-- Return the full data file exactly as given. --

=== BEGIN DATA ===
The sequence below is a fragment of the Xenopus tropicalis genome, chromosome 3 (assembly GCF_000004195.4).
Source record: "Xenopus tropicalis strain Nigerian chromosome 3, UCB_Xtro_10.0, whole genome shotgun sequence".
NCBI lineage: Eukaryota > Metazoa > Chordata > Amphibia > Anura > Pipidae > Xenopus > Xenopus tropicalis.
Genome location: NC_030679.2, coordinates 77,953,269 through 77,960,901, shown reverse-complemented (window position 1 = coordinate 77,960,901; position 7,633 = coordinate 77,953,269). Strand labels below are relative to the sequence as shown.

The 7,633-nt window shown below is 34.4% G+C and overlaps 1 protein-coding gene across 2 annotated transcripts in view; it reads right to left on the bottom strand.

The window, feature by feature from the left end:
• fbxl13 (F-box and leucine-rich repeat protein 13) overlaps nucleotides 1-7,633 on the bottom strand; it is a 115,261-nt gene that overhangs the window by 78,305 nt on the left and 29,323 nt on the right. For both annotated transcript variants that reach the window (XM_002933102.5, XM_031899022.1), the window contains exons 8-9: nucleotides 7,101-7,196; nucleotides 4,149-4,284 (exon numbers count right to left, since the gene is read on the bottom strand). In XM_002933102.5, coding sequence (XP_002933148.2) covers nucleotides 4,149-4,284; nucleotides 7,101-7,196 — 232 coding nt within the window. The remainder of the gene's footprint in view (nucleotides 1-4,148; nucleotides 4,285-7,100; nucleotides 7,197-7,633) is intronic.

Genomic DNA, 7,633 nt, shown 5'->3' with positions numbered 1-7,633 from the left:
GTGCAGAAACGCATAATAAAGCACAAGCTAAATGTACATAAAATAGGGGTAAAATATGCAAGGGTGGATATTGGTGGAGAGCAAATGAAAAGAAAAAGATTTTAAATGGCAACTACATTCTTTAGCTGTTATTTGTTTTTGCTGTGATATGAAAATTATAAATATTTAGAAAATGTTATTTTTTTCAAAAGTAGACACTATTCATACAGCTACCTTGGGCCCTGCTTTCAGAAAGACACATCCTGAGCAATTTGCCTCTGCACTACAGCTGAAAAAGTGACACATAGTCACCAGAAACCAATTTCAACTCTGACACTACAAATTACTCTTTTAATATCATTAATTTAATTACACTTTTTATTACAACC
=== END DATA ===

The sequence below is a fragment of the Xenopus tropicalis genome, chromosome 3 (assembly GCF_000004195.4).
Source record: "Xenopus tropicalis strain Nigerian chromosome 3, UCB_Xtro_10.0, whole genome shotgun sequence".
NCBI lineage: Eukaryota > Metazoa > Chordata > Amphibia > Anura > Pipidae > Xenopus > Xenopus tropicalis.
Genome location: NC_030679.2, coordinates 77,953,269 through 77,960,901, shown reverse-complemented (window position 1 = coordinate 77,960,901; position 7,633 = coordinate 77,953,269). Strand labels below are relative to the sequence as shown.

The 7,633-nt window shown below is 34.4% G+C and overlaps 1 protein-coding gene across 2 annotated transcripts in view; it reads right to left on the bottom strand.

The window, feature by feature from the left end:
• fbxl13 (F-box and leucine-rich repeat protein 13) overlaps nucleotides 1-7,633 on the bottom strand; it is a 115,261-nt gene that overhangs the window by 78,305 nt on the left and 29,323 nt on the right. For both annotated transcript variants that reach the window (XM_002933102.5, XM_031899022.1), the window contains exons 8-9: nucleotides 7,101-7,196; nucleotides 4,149-4,284 (exon numbers count right to left, since the gene is read on the bottom strand). In XM_002933102.5, coding sequence (XP_002933148.2) covers nucleotides 4,149-4,284; nucleotides 7,101-7,196 — 232 coding nt within the window. The remainder of the gene's footprint in view (nucleotides 1-4,148; nucleotides 4,285-7,100; nucleotides 7,197-7,633) is intronic.

Genomic DNA, 7,633 nt, shown 5'->3' with positions numbered 1-7,633 from the left:
GTGCAGAAACGCATAATAAAGCACAAGCTAAATGTACATAAAATAGGGGTAAAATATGCAAGGGTGGATATTGGTGGAGAGCAAATGAAAAGAAAAAGATTTTAAATGGCAACTACATTCTTTAGCTGTTATTTGTTTTTGCTGTGATATGAAAATTATAAATATTTAGAAAATGTTATTTTTTTCAAAAGTAGACACTATTCATACAGCTACCTTGGGCCCTGCTTTCAGAAAGACACATCCTGAGCAATTTGCCTCTGCACTACAGCTGAAAAAGTGACACATAGTCACCAGAAACCAATTTCAACTCTGACACTACAAATTACTCTTTTAATATCATTAATTTAATTACACTTTTTATTACAACC